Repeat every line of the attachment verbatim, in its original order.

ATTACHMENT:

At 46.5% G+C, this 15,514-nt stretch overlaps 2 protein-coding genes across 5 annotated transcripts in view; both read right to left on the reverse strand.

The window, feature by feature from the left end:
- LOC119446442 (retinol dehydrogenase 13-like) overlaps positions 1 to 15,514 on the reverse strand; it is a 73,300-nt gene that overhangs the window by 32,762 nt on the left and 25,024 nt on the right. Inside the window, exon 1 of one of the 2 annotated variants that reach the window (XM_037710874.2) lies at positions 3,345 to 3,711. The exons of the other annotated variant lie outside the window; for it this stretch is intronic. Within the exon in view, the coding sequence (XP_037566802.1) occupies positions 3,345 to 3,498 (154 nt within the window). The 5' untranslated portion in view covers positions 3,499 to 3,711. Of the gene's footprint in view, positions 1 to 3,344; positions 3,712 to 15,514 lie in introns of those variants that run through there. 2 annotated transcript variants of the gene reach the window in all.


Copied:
At 46.5% G+C, this 15,514-nt stretch overlaps 2 protein-coding genes across 5 annotated transcripts in view; both read right to left on the reverse strand.

The window, feature by feature from the left end:
- LOC119446442 (retinol dehydrogenase 13-like) overlaps positions 1 to 15,514 on the reverse strand; it is a 73,300-nt gene that overhangs the window by 32,762 nt on the left and 25,024 nt on the right. Inside the window, exon 1 of one of the 2 annotated variants that reach the window (XM_037710874.2) lies at positions 3,345 to 3,711. The exons of the other annotated variant lie outside the window; for it this stretch is intronic. Within the exon in view, the coding sequence (XP_037566802.1) occupies positions 3,345 to 3,498 (154 nt within the window). The 5' untranslated portion in view covers positions 3,499 to 3,711. Of the gene's footprint in view, positions 1 to 3,344; positions 3,712 to 15,514 lie in introns of those variants that run through there. 2 annotated transcript variants of the gene reach the window in all.